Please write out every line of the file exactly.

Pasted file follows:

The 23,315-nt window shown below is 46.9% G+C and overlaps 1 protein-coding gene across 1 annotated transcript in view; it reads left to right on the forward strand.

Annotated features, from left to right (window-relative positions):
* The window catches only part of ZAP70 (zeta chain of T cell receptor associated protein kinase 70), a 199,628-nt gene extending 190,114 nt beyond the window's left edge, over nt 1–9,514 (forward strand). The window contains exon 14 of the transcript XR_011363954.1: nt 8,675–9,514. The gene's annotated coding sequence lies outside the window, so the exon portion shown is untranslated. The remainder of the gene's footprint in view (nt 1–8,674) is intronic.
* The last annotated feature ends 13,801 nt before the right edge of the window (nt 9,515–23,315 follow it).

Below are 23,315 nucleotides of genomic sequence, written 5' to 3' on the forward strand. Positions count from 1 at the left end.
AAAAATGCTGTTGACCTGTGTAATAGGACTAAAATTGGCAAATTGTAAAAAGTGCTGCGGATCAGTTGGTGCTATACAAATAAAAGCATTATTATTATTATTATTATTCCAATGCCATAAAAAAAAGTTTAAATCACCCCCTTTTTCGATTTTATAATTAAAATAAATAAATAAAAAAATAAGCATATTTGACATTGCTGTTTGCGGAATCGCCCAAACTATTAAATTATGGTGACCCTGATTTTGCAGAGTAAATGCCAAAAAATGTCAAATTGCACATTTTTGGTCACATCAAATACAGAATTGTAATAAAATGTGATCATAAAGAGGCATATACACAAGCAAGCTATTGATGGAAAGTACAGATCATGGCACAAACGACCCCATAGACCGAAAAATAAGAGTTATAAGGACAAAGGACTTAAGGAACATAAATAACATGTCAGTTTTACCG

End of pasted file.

The 23,315-nt window shown below is 46.9% G+C and overlaps 1 protein-coding gene across 1 annotated transcript in view; it reads left to right on the forward strand.

Annotated features, from left to right (window-relative positions):
* The window catches only part of ZAP70 (zeta chain of T cell receptor associated protein kinase 70), a 199,628-nt gene extending 190,114 nt beyond the window's left edge, over nt 1–9,514 (forward strand). The window contains exon 14 of the transcript XR_011363954.1: nt 8,675–9,514. The gene's annotated coding sequence lies outside the window, so the exon portion shown is untranslated. The remainder of the gene's footprint in view (nt 1–8,674) is intronic.
* The last annotated feature ends 13,801 nt before the right edge of the window (nt 9,515–23,315 follow it).

Below are 23,315 nucleotides of genomic sequence, written 5' to 3' on the forward strand. Positions count from 1 at the left end.
AAAAATGCTGTTGACCTGTGTAATAGGACTAAAATTGGCAAATTGTAAAAAGTGCTGCGGATCAGTTGGTGCTATACAAATAAAAGCATTATTATTATTATTATTATTCCAATGCCATAAAAAAAAGTTTAAATCACCCCCTTTTTCGATTTTATAATTAAAATAAATAAATAAAAAAATAAGCATATTTGACATTGCTGTTTGCGGAATCGCCCAAACTATTAAATTATGGTGACCCTGATTTTGCAGAGTAAATGCCAAAAAATGTCAAATTGCACATTTTTGGTCACATCAAATACAGAATTGTAATAAAATGTGATCATAAAGAGGCATATACACAAGCAAGCTATTGATGGAAAGTACAGATCATGGCACAAACGACCCCATAGACCGAAAAATAAGAGTTATAAGGACAAAGGACTTAAGGAACATAAATAACATGTCAGTTTTACCG